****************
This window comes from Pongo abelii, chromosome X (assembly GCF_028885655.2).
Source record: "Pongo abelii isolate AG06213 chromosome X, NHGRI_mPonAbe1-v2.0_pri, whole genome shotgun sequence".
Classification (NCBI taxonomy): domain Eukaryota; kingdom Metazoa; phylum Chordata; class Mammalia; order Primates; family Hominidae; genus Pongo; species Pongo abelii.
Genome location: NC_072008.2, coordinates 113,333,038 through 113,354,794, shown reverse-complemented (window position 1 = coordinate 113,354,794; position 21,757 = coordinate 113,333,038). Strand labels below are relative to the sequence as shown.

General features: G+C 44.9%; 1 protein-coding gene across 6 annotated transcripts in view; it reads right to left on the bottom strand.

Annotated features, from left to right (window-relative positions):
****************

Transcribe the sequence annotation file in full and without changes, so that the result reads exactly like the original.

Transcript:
This window comes from Pongo abelii, chromosome X (assembly GCF_028885655.2).
Source record: "Pongo abelii isolate AG06213 chromosome X, NHGRI_mPonAbe1-v2.0_pri, whole genome shotgun sequence".
Classification (NCBI taxonomy): domain Eukaryota; kingdom Metazoa; phylum Chordata; class Mammalia; order Primates; family Hominidae; genus Pongo; species Pongo abelii.
Genome location: NC_072008.2, coordinates 113,333,038 through 113,354,794, shown reverse-complemented (window position 1 = coordinate 113,354,794; position 21,757 = coordinate 113,333,038). Strand labels below are relative to the sequence as shown.

General features: G+C 44.9%; 1 protein-coding gene across 6 annotated transcripts in view; it reads right to left on the bottom strand.

Annotated features, from left to right (window-relative positions):